Van Damme has made better films, but Robert Harmon’s 1993 action drama is perhaps the best encapsulation of what makes him a star.
Is there a more glorious sight in all of cinema than Jean-Claude Van Damme at his impossibly elastic, practically ethereal best, his lithe body slick with sweat as he crumples his opponent with a devastating spin kick or does the splits and uppercuts a dude right in the dick? In his prime, the Muscles from Brussels couldn’t be matched in terms of pure physical spectacle, standing out from—or perhaps floating serenely above—Hollywood’s other action superstars of the time, a compact outlier in an era of brutes and beefcakes. None of his peers—Stallone, Schwarzenegger, or even Lundgren—possessed that same balletic, Gordon Liu-Esque grace. Until Scott Adkins gets a legitimate shot at the big time, there’s nobody in the mainstream who’ll reach Van Damme’s heights in the foreseeable future.
For all Van Damme’s elegance, for me, it’s one of his earthier efforts that deserves to be spotlighted as the definitive, pitch-perfect Jean-Claude Van Damme vehicle—Nowhere to Run. Directed with workmanlike efficiency by Robert Harmon (conspicuously devoid of the stylistic bravura with which Harmon’s 1986 masterpiece The Hitcher is saturated) and humbly nestled within Van Damme’s stellar eighties and nineties catalog, the film isn’t particularly worthy of any significant re-evaluation as a whole. It mostly does what it’s supposed to do as a purely functional throwback to the classic Hollywood Western, the tale of a quiet stranger with a violent past arriving to protect a peaceful family from the encroaching evil of corrupt real estate developers.
Van Damme’s charisma might elude some, but if you’re tuned into his specific frequency, his magnetism becomes undeniable.
It’s what Van Damme does with that rudimentary framework that’s so special. He uses the film’s nakedness as a platform from which to parade the full, remarkably expansive range of qualities that make him such a distinctive, irresistible presence. Look at the Nowhere to Run’s opening set piece—in which Van Damme’s Sam Gillen, a convict with a heart of gold, is freed when the bus taking him to prison flips over. Forced to engage in a sandy skirmish, Van Damme seems at first to ditch his trademark footwork, swapping pirouettes for straightforward pugilism as he bludgeons and headbutts his way through a crowd of competing criminals before eventually reminding us of his aerial prowess by pulling off an exquisite, gazelle-like flying tackle through two car doors.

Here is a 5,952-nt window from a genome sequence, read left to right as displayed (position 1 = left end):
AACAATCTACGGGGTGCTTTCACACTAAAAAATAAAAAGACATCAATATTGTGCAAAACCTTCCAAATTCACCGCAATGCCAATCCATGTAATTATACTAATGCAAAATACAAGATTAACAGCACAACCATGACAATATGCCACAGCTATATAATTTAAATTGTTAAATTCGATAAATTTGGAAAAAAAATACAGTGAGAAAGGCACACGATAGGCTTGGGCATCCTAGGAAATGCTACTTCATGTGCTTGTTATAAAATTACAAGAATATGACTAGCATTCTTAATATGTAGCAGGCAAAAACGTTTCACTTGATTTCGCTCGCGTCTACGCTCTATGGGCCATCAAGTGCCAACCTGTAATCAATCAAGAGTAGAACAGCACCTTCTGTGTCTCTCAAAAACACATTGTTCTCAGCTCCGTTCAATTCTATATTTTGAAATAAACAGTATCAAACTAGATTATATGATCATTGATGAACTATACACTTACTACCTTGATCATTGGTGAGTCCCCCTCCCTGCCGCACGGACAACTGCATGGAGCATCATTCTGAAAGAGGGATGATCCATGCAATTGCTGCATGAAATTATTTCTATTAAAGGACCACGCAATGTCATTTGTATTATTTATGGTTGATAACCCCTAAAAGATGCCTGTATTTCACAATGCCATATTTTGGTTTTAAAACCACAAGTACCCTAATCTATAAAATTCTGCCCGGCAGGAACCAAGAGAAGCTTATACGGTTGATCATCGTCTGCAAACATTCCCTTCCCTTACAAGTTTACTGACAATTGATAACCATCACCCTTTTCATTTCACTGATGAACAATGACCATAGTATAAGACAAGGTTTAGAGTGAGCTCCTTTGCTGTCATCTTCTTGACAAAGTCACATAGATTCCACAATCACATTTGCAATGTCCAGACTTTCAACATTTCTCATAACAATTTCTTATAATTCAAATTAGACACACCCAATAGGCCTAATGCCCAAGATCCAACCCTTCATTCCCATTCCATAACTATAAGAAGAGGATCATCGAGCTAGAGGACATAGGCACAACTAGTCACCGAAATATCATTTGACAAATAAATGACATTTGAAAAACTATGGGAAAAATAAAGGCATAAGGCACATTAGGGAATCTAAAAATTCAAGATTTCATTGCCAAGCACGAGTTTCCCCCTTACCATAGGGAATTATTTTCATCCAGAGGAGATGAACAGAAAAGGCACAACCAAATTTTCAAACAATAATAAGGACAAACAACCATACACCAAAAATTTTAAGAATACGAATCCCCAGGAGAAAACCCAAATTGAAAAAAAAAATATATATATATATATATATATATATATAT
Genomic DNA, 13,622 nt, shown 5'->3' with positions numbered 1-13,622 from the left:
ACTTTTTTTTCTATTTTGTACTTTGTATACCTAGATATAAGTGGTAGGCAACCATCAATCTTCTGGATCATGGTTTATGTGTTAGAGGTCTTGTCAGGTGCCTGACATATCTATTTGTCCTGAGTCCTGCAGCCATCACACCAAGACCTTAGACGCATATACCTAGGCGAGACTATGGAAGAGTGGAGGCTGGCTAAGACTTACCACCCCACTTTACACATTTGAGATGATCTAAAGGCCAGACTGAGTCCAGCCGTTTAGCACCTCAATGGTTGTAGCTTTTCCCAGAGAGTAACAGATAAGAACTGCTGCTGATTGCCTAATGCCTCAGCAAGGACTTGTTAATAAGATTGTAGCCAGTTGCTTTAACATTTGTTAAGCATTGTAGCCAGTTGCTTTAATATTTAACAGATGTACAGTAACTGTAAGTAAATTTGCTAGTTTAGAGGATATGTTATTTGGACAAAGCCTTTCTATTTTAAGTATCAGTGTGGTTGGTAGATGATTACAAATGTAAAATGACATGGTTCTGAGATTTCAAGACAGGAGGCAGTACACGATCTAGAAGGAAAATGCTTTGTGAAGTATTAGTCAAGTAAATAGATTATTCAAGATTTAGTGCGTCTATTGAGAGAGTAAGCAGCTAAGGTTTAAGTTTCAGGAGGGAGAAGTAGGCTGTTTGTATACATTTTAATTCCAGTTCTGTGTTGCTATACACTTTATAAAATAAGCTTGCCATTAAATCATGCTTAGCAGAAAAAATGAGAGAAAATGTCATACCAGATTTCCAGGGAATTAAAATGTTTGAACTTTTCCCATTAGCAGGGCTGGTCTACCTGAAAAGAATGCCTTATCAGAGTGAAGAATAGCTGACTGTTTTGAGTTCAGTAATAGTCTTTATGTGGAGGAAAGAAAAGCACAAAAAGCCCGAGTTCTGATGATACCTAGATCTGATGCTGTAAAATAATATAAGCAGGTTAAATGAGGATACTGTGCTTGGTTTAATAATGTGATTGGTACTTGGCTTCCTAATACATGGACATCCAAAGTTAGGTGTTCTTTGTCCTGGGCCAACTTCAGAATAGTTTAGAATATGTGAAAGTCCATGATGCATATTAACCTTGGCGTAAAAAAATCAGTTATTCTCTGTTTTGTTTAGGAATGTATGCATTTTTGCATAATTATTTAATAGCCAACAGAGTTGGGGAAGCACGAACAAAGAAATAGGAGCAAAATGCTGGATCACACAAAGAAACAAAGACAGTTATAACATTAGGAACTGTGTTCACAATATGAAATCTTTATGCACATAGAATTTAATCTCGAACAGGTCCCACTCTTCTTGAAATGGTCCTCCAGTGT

Standing at the intersection between streetwise brawler and cultured athlete, Van Damme brings the best of both worlds—silk and steel—with a display of versatility that serves as a microcosm of his performance in its totality. He boasts dramatic and bodily flexibility in one of the very few roles that encouraged him to tap into his thespian reservoirs. As the stoic, virtuous escaped con, he’s quietly multifaceted, convincingly sensitive as a mysterious protector and stilted but tender surrogate father figure whenever the film slows down and makes the wholesome family dynamic between Sam, terrorized landowner Clydie Anderson (Rosanna Arquette), and her son Mookie (Kieran Culkin) its central preoccupation.
For all his huge, earth-shattering striking ability, it’s the precision with which Van Damme pulls off the small tics and gestures here that really makes an impact.
The paternal material plays beautifully into Van Damme’s natural awkwardness—his singular, thoroughly endearing self-consciousness makes his interactions with Culkin feel genuinely tender, more so than any conventionally accomplished actor could. In Sam’s taciturn sweetness towards Mookie, there’s a real sense of a man experiencing a kind of relationship that’s totally new to him and somehow managing, through sheer instinct alone, to forge something unique and precious.